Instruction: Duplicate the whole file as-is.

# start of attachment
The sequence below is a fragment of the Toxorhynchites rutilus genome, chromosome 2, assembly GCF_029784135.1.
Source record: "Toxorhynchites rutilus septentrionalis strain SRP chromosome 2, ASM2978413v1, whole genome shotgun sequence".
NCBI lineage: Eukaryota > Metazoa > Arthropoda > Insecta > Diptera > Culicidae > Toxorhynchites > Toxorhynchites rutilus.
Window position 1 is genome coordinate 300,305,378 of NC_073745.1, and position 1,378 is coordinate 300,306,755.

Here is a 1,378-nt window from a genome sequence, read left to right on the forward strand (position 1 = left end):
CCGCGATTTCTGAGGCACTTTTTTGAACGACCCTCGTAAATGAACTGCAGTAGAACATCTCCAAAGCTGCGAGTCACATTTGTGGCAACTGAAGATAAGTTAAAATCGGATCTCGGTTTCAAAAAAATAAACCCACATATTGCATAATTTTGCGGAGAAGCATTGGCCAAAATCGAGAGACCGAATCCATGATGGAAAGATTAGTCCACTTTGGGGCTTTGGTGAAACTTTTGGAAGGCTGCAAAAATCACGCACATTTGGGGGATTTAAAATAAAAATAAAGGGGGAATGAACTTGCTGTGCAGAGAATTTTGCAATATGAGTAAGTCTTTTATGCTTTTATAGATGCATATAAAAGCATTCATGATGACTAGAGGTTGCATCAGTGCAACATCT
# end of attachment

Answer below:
The sequence below is a fragment of the Toxorhynchites rutilus genome, chromosome 2, assembly GCF_029784135.1.
Source record: "Toxorhynchites rutilus septentrionalis strain SRP chromosome 2, ASM2978413v1, whole genome shotgun sequence".
NCBI lineage: Eukaryota > Metazoa > Arthropoda > Insecta > Diptera > Culicidae > Toxorhynchites > Toxorhynchites rutilus.
Window position 1 is genome coordinate 300,305,378 of NC_073745.1, and position 1,378 is coordinate 300,306,755.

Here is a 1,378-nt window from a genome sequence, read left to right on the forward strand (position 1 = left end):
CCGCGATTTCTGAGGCACTTTTTTGAACGACCCTCGTAAATGAACTGCAGTAGAACATCTCCAAAGCTGCGAGTCACATTTGTGGCAACTGAAGATAAGTTAAAATCGGATCTCGGTTTCAAAAAAATAAACCCACATATTGCATAATTTTGCGGAGAAGCATTGGCCAAAATCGAGAGACCGAATCCATGATGGAAAGATTAGTCCACTTTGGGGCTTTGGTGAAACTTTTGGAAGGCTGCAAAAATCACGCACATTTGGGGGATTTAAAATAAAAATAAAGGGGGAATGAACTTGCTGTGCAGAGAATTTTGCAATATGAGTAAGTCTTTTATGCTTTTATAGATGCATATAAAAGCATTCATGATGACTAGAGGTTGCATCAGTGCAACATCT